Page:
Monday, August 17, 2009
etegami and the heat of summer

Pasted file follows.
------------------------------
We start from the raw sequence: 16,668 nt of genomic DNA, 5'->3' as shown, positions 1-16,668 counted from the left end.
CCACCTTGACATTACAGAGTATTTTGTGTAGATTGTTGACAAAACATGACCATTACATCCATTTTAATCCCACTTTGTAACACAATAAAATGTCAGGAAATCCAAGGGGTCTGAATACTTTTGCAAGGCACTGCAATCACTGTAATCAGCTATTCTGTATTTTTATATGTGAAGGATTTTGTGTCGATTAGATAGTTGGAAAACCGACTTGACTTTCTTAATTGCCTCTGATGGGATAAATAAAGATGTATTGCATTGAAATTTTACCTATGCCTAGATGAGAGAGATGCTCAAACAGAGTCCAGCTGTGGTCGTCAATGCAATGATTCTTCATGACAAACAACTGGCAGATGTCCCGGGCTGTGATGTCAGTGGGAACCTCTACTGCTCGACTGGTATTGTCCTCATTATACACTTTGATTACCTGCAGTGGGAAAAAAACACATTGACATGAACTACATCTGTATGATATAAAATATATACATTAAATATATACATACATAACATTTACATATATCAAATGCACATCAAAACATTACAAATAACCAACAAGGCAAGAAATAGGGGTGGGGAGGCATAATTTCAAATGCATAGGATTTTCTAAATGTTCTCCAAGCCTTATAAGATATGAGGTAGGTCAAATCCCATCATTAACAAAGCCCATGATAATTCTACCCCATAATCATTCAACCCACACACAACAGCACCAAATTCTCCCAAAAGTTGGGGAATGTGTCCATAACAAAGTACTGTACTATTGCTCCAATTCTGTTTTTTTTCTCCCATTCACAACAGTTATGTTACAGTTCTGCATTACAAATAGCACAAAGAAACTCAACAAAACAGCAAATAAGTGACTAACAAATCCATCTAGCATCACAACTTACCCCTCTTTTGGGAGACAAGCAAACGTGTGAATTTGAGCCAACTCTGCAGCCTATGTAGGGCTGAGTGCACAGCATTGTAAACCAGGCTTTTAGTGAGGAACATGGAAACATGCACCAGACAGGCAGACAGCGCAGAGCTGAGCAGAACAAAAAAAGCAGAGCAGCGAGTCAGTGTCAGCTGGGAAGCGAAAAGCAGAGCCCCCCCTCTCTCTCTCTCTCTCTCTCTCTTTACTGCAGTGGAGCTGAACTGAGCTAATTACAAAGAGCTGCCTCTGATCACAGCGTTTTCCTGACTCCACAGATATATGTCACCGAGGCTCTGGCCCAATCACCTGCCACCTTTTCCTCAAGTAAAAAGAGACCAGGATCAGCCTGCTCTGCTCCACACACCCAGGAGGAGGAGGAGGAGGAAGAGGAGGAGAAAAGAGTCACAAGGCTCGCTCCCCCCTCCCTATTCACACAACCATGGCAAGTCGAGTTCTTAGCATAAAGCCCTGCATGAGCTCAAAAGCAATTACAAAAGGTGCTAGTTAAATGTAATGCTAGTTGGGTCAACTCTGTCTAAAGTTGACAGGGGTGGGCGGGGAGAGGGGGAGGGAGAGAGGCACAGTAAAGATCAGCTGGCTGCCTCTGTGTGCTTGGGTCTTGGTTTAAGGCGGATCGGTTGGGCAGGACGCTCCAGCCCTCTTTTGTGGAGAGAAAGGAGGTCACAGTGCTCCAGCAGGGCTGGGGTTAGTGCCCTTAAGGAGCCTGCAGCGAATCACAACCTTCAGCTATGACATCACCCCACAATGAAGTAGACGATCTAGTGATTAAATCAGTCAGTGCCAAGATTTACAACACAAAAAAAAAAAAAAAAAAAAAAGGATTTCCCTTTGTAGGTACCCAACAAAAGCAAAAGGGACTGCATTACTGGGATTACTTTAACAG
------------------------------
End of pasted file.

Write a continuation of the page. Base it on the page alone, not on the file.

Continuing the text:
When the rainy season ends, making way for the intense heat of mid-summer, the Japanese customarily send out a special kind of greeting card called the shochuu mimai to ask after the health of their acquaintances. Like the New Years greeting known as nengajou, it is a postcard, and is sent primarily to friends and family members that one doesn't see very often. Sometimes they are unadorned cards printed with the standard phrase, but more often they depict photographs or drawings of something representing summer-- especially something refreshing, like flowing water, a cool drink, fluttering wind chime, or slice of dewy fruit. The custom of exchanging cards like these at various set times of the year may seem burdensome to some, but I find it smooths socialization with people who have been on my mind but whom I hesitate to contact without an excuse. I've attached some samples of summer greeting cards that I've drawn and sent in the past. A wedge of watermelon. A famous-brand cantaloupe (popular summer gift). A retro pig-shaped ceramic container for coils of mosquito repellent.